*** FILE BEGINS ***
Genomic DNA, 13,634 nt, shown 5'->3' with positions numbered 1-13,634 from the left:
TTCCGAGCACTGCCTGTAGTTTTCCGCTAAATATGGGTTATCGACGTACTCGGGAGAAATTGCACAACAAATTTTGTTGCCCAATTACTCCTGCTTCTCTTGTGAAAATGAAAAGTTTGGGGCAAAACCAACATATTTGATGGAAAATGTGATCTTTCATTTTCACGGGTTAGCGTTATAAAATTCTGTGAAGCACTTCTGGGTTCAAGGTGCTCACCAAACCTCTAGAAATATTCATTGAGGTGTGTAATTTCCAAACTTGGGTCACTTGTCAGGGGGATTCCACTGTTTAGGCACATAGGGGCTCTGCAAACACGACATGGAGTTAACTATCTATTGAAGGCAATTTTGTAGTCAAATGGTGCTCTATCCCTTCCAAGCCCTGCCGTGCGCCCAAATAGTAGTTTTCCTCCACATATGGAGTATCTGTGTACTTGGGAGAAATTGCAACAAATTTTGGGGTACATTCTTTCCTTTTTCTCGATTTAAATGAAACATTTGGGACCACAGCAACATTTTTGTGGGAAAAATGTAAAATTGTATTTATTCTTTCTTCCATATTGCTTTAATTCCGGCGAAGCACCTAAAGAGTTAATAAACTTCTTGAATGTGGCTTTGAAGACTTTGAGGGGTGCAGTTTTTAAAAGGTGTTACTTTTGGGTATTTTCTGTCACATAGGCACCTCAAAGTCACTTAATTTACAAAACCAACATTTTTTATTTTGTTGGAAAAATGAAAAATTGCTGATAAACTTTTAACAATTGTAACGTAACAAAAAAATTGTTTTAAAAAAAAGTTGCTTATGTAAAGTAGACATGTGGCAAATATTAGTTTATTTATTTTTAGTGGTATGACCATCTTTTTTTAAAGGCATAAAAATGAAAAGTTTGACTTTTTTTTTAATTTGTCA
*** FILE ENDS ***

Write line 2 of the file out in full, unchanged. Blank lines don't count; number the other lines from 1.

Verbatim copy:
TTCCGAGCACTGCCTGTAGTTTTCCGCTAAATATGGGTTATCGACGTACTCGGGAGAAATTGCACAACAAATTTTGTTGCCCAATTACTCCTGCTTCTCTTGTGAAAATGAAAAGTTTGGGGCAAAACCAACATATTTGATGGAAAATGTGATCTTTCATTTTCACGGGTTAGCGTTATAAAATTCTGTGAAGCACTTCTGGGTTCAAGGTGCTCACCAAACCTCTAGAAATATTCATTGAGGTGTGTAATTTCCAAACTTGGGTCACTTGTCAGGGGGATTCCACTGTTTAGGCACATAGGGGCTCTGCAAACACGACATGGAGTTAACTATCTATTGAAGGCAATTTTGTAGTCAAATGGTGCTCTATCCCTTCCAAGCCCTGCCGTGCGCCCAAATAGTAGTTTTCCTCCACATATGGAGTATCTGTGTACTTGGGAGAAATTGCAACAAATTTTGGGGTACATTCTTTCCTTTTTCTCGATTTAAATGAAACATTTGGGACCACAGCAACATTTTTGTGGGAAAAATGTAAAATTGTATTTATTCTTTCTTCCATATTGCTTTAATTCCGGCGAAGCACCTAAAGAGTTAATAAACTTCTTGAATGTGGCTTTGAAGACTTTGAGGGGTGCAGTTTTTAAAAGGTGTTACTTTTGGGTATTTTCTGTCACATAGGCACCTCAAAGTCACTTAATTTACAAAACCAACATTTTTTATTTTGTTGGAAAAATGAAAAATTGCTGATAAACTTTTAACAATTGTAACGTAACAAAAAAATTGTTTTAAAAAAAAGTTGCTTATGTAAAGTAGACATGTGGCAAATATTAGTTTATTTATTTTTAGTGGTATGACCATCTTTTTTTAAAGGCATAAAAATGAAAAGTTTGACTTTTTTTTTAATTTGTCA